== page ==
Having annoying or unreliable relatives makes you more likely to get dementia, study finds
"Annoying" relatives can increase your chance of developing dementia, a new study has found.
The 10-year study by researchers from four British universities found that the stress of having relatives who were "critical, unreliable and annoying" makes people more likely to develop the disease.
Researchers suggested that negative relationships might make someone more likely to drink and smoke, which increases their chances of developing dementia.
Previous studies have shown that having a support network keeps older people mentally healthy for longer, but this is the first time poor-quality relationships have been found to have a negative impact.
Dr Mizanur Khondoker, a senior lecturer in medical statistics at UEA’s Norwich Medical School, said: “A relationship or social connection that does not work well can be a source of intense interpersonal stress, which may have a negative impact on both physical and mental health of older adults.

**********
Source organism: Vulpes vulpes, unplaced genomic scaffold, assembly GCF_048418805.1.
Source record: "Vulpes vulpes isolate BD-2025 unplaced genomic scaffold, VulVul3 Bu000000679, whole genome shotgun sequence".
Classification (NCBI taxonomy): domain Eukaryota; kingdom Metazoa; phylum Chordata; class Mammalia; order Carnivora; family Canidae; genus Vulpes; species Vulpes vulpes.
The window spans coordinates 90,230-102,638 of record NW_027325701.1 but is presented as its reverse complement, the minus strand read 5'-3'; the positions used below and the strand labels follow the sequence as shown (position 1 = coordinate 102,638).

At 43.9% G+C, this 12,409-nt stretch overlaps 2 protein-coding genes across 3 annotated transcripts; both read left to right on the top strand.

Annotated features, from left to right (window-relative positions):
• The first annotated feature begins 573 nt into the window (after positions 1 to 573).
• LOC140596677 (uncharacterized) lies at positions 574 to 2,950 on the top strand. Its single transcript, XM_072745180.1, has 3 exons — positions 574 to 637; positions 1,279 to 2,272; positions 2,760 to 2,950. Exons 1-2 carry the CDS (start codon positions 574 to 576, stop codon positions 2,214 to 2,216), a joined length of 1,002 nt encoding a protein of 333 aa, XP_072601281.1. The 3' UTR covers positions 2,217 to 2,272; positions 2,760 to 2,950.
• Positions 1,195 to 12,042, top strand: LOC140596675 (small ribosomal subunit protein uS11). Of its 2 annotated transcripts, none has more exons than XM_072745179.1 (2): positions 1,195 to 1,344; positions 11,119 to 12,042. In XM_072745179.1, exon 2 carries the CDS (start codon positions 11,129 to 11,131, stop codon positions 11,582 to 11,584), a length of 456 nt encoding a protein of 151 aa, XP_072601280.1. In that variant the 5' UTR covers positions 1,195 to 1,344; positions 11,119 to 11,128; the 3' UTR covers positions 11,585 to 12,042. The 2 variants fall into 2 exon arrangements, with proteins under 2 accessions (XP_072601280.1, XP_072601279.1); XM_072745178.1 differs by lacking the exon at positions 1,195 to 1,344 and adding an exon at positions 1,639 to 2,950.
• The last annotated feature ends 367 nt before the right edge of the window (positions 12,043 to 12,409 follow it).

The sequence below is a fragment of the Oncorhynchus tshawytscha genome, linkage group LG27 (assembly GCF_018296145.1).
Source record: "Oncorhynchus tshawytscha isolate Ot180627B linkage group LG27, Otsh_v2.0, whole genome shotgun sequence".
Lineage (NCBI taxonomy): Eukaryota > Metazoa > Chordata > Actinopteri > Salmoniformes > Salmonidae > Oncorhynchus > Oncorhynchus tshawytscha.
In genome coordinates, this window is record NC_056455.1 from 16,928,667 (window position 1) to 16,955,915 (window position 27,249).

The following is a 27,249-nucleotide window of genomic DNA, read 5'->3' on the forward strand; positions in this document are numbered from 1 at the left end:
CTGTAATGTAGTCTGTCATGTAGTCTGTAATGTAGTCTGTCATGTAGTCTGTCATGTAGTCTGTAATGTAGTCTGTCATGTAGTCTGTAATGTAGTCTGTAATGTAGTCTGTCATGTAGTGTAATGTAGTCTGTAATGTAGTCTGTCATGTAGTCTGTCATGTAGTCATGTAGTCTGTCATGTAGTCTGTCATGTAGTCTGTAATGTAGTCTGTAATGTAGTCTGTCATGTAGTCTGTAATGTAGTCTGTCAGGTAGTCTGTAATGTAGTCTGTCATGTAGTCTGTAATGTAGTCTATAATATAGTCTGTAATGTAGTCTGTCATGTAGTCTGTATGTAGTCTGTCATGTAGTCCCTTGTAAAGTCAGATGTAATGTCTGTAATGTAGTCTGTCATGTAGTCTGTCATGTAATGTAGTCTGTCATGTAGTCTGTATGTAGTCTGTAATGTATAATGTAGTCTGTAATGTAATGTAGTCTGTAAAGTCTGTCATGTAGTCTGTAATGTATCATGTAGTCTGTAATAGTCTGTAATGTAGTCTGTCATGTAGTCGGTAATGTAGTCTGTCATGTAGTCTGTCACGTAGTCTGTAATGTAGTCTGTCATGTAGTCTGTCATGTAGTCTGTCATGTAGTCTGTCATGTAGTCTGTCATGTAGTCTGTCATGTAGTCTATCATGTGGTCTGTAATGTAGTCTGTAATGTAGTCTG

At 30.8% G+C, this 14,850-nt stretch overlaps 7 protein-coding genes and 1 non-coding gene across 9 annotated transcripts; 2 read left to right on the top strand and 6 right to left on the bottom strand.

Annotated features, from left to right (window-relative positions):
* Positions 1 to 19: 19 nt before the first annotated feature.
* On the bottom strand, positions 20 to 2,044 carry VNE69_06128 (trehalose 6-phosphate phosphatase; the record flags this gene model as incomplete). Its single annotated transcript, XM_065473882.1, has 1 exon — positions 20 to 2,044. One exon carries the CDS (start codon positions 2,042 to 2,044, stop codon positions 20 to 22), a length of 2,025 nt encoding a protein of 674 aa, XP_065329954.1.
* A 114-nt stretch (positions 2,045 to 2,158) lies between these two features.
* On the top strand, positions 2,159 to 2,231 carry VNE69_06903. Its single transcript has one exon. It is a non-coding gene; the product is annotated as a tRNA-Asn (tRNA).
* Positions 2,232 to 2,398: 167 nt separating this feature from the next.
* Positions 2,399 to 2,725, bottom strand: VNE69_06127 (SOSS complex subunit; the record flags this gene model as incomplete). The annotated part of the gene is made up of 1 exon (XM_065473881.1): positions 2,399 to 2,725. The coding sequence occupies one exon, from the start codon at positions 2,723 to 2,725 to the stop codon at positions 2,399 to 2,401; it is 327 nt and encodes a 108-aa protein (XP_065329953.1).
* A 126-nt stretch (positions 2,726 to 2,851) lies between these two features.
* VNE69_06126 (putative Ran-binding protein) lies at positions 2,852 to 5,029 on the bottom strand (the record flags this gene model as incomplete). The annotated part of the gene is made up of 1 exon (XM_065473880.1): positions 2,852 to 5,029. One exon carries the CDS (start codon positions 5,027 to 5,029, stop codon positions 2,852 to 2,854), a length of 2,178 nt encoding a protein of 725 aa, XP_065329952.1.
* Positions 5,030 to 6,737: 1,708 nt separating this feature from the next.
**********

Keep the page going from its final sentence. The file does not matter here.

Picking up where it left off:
"It is not only the quantity of social connections, but the quality of those connections which may be an important factor affecting older people’s cognitive health."
More than 10,000 participants were asked questions such as "How much do they criticise you?" and "How much do they get on your nerves?" about family members, rating their answers on a scale of one to four.
An increase of one point on the "negative support scale" meant their risk of developing dementia was up to 31 per cent higher.
The study was led by researchers from London Metropolitan University, UCL, Nottingham University and the University of East Anglia.
Dr Khondoker said that the findings could help prevent dementia by "raising public awareness of the importance of having a positive and supportive relationship with older adults".
Researchers added that the findings could help carers identify risk factors for dementia among patients who have poor-quality social relationships.
Professor Andrew Steptoe, professor of psychology at UCL, said: “Our findings add to the growing evidence of the relevance of social relationships for cognitive health in older age.
"Specifically for health and social care practice, the research highlights the value of thinking about social relationship issues in individuals vulnerable to dementia, while pointing toward specific ways of potentially modifying risk."
Poor-quality relationships have previously been associated with higher levels of inflammation, which is linked to dementia.